GDPR: Main features and how to avoid fines

GDPR: Main features and how to avoid fines

Two years after the enactment of GDPR in the European Union, we hereby recover its main characteristics. The General Data Protection Regulation (GDPR), Regulation (EU) 2016/679 of the European Parliament and of the Council, of 27 April 2016, presents a single set of rules relating to the protection of individuals with regard to the processing of personal data and the free movement of such data. 

This regulation began to be enforced on 25 May 2018, and applies to companies that are established or operate within the European Union.  This law came about mainly due to the impulse of electronic commerce, with the aim of protecting and guaranteeing a higher level of security for European consumers in this digital environment. The new regulation defines how companies and public entities collect and process their customers’ personal data. 

Main topics to remember about the GDPR: 

  • Covers all organizations that provide services or products to EU residents, whether or not they are based in the EU and even if the services they provide are free of charge. 
  • Penalties for non-compliance with the RPGD rules imply fines of up to € 20 million or 4% of the annual sales volume.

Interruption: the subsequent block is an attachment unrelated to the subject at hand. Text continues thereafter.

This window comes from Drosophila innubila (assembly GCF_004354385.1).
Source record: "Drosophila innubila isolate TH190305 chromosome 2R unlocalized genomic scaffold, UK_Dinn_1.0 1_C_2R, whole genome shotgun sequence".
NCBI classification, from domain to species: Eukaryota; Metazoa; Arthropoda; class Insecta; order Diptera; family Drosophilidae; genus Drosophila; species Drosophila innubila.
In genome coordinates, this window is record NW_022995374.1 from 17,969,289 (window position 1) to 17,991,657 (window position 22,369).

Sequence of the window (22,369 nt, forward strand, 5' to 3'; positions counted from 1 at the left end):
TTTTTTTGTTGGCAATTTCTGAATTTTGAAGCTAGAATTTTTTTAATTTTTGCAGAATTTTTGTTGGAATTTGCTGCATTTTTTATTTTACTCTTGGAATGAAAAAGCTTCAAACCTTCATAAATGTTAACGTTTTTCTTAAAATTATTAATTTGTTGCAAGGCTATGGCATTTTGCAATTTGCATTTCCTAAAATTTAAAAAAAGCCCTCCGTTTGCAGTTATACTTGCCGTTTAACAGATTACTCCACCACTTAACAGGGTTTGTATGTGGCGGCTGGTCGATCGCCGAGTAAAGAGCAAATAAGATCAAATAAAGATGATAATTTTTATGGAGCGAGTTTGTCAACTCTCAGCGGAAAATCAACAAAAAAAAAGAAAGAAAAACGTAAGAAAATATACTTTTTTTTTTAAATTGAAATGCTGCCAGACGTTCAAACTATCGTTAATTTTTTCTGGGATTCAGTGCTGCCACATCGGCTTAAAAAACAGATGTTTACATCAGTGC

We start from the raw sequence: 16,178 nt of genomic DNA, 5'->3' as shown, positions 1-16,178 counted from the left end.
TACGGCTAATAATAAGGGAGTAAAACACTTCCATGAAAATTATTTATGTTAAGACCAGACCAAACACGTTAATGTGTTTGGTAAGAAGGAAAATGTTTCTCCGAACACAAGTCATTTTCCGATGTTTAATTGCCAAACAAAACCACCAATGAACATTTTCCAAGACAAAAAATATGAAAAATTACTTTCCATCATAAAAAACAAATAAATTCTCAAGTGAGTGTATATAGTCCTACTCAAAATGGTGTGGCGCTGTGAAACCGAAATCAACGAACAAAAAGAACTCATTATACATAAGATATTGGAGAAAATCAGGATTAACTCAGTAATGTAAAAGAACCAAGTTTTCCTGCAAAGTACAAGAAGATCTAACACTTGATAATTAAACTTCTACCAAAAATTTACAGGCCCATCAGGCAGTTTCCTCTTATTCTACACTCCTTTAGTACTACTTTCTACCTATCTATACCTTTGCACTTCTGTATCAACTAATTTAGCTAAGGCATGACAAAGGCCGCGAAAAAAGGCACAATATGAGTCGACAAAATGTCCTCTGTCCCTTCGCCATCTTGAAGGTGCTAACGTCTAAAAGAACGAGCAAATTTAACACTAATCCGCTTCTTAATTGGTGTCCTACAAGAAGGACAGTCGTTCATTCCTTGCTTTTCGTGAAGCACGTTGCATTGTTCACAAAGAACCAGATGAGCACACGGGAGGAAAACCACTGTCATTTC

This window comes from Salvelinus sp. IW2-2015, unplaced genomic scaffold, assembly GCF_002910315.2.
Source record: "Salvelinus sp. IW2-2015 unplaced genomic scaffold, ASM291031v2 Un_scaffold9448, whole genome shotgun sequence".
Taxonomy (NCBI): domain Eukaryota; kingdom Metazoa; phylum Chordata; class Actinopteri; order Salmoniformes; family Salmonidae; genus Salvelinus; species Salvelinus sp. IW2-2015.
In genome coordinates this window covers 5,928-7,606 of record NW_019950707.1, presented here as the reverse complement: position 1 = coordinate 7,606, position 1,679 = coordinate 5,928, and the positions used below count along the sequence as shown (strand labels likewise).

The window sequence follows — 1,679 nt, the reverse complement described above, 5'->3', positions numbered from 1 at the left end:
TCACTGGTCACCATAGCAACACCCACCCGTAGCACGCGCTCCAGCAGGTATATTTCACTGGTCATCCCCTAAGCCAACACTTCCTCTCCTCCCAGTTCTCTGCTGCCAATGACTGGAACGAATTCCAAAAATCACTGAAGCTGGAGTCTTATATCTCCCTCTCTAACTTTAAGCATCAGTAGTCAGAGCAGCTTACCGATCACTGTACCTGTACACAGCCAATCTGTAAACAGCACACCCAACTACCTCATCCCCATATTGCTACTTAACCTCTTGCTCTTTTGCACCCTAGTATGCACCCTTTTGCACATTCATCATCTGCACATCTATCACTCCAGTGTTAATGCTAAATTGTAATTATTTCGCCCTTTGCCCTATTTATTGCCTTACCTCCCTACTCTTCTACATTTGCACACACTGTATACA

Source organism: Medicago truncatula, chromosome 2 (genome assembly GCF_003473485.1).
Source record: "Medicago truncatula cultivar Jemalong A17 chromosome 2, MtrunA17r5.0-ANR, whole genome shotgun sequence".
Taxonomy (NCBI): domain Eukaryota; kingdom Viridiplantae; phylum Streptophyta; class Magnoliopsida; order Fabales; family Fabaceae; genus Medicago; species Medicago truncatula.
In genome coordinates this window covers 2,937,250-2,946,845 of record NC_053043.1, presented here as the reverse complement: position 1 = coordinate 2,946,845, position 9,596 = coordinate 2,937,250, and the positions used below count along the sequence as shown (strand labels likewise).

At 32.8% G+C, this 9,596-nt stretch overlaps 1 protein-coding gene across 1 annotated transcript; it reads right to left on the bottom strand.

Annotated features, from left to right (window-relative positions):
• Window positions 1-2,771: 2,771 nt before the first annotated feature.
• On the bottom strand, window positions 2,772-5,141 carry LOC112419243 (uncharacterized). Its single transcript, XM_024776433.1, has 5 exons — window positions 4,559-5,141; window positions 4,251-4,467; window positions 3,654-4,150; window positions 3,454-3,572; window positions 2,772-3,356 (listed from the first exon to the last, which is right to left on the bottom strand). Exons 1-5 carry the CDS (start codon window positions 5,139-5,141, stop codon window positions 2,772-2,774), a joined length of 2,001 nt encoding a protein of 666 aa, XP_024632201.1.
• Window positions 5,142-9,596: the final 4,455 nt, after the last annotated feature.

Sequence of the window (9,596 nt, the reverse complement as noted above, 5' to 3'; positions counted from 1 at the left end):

• It is not possible for minors under 16 to give their consent to the processing of their personal data on online services, thus requiring parental consent. 
  • If there is a leak of personal data, the company will have to notify the competent authorities, within 72 hours after the breach is detected (unless it is unlikely to result in a risk to the rights and freedoms of individuals). They must also notify the individuals affected by the data breach regarding the possibility of unauthorized access to their information. 
  • Implementation of techniques within the organization that comply with data security in terms of system confidentiality, integrity, availability and resilience. 
  • It covers any activity, regardless of its size, including the direct responsibility of subcontractors. This includes any organization that collects and / or manipulates data from European citizens regardless of their location. 
  • The definition of personal data started to include location data and electronic identifiers, customer addresses, purchase histories, access, e-mail addresses, IP’s, employee information. 
  • Companies will have to control the collection and processing of data, in addition to having to obtain explicit authorization from consumers for the processing of their data. 

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